It seems as though two of the country's biggest retailers have decided to put their faith in lipstick economics. The theory of the "lipstick index" was originally dreamt up by Leonard Lauder, chairman of Estée Lauder Companies after the attacks of 9/11 saw Amer- ica's consumer spending falter. Lauder noticed that despite the downturn, his company was seeing lipsticks fly off the shelves. Why? Because, he reasoned, in troubled times, women are more likely to make small, feel-good purchases that are cheap but boost their moods.
Since then, the phrase has become common currency, even if some economists have disputed Lauder's findings (and many women have become sick to death of their vast purchasing power being boiled down to cosmetic splurges rather than, say, investments in automobiles, appliances and holidays).
Anyway, both John Lewis and Marks & Spencer have opened new beauty departments this month, each with their own spin on pushing powder and paint. John Lewis has transformed the ground floor of its Oxford Street branch into a beauty department that has what seems like every premium brand under the sun. It has 12,000 sq ft of make-up counters, perfume displays, threading bars and perfectly polished sales- people eager to help. So eager, in fact, that when I visited last week, I had to keep up a brisk pace to avoid being spritzed or spruced.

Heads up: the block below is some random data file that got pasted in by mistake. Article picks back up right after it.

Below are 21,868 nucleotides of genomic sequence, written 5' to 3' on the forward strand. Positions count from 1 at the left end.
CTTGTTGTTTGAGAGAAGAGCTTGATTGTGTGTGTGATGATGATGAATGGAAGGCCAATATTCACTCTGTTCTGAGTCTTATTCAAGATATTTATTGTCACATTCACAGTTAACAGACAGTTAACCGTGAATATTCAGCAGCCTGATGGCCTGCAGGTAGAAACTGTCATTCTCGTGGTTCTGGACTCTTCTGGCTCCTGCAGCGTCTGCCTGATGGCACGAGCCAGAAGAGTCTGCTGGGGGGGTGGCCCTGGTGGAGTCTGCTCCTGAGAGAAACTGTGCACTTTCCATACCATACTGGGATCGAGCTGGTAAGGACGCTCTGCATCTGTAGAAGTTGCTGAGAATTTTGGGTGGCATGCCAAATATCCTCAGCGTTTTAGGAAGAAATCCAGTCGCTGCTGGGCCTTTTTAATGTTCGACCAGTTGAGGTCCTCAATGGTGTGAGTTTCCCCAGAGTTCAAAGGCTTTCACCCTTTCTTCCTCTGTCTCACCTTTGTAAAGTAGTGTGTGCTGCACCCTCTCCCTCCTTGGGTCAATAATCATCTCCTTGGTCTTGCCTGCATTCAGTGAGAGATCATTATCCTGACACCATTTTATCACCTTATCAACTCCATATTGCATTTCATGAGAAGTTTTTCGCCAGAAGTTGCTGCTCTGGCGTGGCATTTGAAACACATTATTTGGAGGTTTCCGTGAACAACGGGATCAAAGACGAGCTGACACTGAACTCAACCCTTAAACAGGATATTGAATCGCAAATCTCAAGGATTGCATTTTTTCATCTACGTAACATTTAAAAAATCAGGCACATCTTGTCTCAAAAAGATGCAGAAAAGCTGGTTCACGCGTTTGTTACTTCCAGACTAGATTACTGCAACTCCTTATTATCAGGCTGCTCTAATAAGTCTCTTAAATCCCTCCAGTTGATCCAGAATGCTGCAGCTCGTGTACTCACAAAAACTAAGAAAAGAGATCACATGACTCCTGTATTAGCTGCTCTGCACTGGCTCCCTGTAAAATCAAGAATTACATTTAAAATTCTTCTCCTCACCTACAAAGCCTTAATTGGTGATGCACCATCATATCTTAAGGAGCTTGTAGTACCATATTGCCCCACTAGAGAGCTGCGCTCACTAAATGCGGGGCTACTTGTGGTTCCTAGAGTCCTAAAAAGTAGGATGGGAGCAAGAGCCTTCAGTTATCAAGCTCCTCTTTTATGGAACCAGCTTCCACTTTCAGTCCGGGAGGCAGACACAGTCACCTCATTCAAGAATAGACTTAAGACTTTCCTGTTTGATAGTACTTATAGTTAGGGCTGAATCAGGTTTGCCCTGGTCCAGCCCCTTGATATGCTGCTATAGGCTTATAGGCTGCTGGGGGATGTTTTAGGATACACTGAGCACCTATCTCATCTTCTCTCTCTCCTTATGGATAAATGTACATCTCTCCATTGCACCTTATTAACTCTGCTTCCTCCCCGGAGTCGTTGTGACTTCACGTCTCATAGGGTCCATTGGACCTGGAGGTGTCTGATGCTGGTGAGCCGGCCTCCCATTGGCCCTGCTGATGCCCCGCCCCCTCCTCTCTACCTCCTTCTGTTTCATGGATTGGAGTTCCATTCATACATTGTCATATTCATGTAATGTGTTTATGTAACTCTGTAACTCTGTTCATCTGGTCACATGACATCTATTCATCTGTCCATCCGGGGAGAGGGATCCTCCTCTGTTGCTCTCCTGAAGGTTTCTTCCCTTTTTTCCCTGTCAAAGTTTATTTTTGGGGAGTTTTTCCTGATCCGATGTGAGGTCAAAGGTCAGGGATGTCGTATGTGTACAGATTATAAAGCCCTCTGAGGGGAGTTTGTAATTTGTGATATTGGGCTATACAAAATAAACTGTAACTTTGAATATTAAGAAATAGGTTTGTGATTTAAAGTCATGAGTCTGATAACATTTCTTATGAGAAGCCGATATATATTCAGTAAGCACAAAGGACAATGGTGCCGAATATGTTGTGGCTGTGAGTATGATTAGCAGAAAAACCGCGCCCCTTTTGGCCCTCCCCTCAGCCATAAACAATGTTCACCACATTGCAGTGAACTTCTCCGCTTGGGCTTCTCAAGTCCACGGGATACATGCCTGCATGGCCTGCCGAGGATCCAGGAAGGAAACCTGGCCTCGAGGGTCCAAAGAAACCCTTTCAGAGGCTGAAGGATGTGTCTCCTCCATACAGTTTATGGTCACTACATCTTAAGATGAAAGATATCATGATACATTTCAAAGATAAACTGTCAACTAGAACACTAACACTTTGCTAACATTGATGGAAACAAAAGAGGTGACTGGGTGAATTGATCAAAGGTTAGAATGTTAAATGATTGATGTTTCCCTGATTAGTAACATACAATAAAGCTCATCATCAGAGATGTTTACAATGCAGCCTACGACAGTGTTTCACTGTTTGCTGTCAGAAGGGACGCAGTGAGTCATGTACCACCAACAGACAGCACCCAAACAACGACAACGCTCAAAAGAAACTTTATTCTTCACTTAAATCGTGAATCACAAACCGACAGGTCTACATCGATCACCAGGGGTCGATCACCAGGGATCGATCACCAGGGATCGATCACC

According to industry bible Retail Week, John Lewis intends this temple of cosmetic enhancement to be up there with Selfridges, Harrods and Macy's in New York. We'll have to see whether the more traditional John Lewis customer en route to the school shoes or haberdashery department will be snapping up the £15,000 bottle of perfume on sale.
M&S has gone for something different. Last week it unveiled its first in-store Your Beauty department in London's Kensington, and it will follow this with 100 more across the country, in Manchester, Aberdeen, Belfast, Newcastle and Exeter, among others – much more than a one-town wonder. Own-brand products predominate, although, as with its food halls, carefully picked brands are also on sale. Mineral make-up alongside a three-pack of pants? Why not?
Frances Russell, trading director of beauty and lingerie, is keenly aware that, whether you buy into the lipstick economics theory or not, affordability is key. There are "affordable brands, starting from £2, through to higher end brands, such as Fragonard, Nuxe and Filorga. We aim to offer the customer really good value." If we really are all buying warpaint to cover up our recession blues, perhaps there's room for value as well as a bit of va-va-voom.Reuse content